DALTON, Ga. - Whitfield County residents will not see an increase in property taxes this year, but county commissioners warned that likely will not be the case next year.
During a specially called meeting Friday, commissioners voted 3-1 in favor of leaving the net millage rate at 5.061 on property tax notices sent later this month.
"There is likely to be some change in the millage rate next year," Chairman Mike Babb said after the meeting. "There are mixed opinions on whether it is better to hold it off as long as we can or to do it a little at a time."
Commissioner Gordon Morehouse voted against the resolution. Morehouse said he thinks it would have been better to raise the millage rate a small amount this year rather than waiting and putting in a large increase next year.
The rate last was raised in 2001 and has remained steady or decreased slightly since then.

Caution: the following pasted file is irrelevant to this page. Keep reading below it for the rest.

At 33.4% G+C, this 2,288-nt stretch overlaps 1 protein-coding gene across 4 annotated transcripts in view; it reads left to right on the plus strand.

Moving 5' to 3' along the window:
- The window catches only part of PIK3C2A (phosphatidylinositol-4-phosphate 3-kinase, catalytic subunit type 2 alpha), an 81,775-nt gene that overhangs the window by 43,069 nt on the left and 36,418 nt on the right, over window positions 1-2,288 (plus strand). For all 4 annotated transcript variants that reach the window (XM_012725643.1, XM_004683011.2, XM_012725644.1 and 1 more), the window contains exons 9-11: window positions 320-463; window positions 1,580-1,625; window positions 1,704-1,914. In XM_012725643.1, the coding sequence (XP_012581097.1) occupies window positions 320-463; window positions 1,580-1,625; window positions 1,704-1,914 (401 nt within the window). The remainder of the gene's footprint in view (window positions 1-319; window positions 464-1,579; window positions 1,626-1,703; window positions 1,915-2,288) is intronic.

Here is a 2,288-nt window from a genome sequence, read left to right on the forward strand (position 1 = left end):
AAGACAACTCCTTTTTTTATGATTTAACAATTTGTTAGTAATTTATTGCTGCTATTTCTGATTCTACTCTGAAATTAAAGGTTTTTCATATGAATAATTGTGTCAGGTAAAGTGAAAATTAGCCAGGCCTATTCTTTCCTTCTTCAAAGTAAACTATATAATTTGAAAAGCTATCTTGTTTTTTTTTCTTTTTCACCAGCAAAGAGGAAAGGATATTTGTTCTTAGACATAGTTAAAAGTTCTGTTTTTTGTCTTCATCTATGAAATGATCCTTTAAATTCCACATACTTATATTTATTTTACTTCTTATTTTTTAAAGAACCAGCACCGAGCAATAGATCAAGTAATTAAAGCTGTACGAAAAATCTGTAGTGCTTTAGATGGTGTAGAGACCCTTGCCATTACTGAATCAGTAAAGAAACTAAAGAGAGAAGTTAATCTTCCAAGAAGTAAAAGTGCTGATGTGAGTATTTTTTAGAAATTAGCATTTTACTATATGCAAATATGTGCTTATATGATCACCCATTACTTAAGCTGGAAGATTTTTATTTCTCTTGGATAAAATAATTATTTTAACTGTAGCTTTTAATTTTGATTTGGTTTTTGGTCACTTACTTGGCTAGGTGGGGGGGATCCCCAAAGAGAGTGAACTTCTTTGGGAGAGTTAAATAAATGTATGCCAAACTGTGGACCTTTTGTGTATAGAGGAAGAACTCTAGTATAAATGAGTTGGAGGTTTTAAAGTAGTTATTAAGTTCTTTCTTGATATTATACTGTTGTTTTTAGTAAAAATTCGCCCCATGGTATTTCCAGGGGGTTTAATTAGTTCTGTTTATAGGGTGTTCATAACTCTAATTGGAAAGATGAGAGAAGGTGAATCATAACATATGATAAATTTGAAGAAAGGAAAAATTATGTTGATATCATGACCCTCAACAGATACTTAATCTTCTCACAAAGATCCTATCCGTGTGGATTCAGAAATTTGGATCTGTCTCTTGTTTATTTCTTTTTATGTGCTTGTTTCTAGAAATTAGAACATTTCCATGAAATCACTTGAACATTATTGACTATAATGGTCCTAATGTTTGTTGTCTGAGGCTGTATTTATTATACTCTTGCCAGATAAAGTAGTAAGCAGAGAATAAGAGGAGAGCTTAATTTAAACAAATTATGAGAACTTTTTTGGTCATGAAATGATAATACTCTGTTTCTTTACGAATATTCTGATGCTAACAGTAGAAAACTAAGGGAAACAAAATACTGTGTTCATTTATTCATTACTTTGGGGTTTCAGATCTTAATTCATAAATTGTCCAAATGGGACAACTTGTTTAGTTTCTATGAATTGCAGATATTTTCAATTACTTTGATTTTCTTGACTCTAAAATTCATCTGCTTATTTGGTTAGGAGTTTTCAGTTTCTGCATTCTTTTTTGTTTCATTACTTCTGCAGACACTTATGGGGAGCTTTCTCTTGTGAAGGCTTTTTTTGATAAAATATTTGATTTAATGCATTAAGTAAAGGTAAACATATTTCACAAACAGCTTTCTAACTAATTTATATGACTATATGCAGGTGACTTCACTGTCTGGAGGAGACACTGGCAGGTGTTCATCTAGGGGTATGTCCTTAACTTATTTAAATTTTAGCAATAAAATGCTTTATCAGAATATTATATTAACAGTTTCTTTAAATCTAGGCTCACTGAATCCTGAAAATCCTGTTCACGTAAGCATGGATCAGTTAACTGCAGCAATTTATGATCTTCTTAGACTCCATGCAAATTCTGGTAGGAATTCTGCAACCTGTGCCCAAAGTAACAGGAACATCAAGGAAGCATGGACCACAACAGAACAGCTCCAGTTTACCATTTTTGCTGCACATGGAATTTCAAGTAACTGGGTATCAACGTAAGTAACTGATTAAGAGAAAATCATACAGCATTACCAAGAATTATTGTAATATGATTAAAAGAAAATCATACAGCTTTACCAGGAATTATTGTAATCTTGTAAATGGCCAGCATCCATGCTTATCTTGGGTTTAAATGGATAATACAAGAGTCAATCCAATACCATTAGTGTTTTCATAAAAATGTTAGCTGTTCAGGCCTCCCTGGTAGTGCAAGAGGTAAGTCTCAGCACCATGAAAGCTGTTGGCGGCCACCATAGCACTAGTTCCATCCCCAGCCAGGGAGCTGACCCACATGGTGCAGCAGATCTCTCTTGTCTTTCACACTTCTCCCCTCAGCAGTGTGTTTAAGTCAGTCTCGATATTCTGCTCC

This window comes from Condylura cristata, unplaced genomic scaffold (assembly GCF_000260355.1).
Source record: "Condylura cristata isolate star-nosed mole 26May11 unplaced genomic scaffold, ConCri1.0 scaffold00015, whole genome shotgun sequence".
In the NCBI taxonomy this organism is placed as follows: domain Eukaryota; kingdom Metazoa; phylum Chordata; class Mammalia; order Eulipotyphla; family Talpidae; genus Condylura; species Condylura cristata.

But the county's tax coffers have dropped since the economic downtown, prompting budget cuts. The county has used reserve funds to make up deficits.
Commissioners no longer can cut their way out of budget shortfalls, Babb warned commissioners at their last meeting.
Not only has the county used available reserves, it may lose revenue from several sources next year.
Whitfield County and Dalton government will renegotiate a 1 percent sales tax split next year, with Dalton Mayor David Pennington vowing to increase the city's share of the annual revenue.
County residents will vote on a separate 1 percent sales tax increase in November, but that increase faces strong opposition, making its passage questionable.
Lastly, commissioners voted earlier this week to change the freeport tax exemption from 20 percent to 100 percent, beginning next year. That will cost the county about $1.6 million in revenue next year.
Freeport taxes are assessed on unsold inventories held by county businesses.
The county school system also will be affected by the change in freeport tax, losing up to about $1.8 million in revenue.
Commissioners say the change in the freeport tax was needed to attract more businesses to the area, but before that can happen, funds will need to come from another source.
"It will take time for us to see more investments," Morehouse said.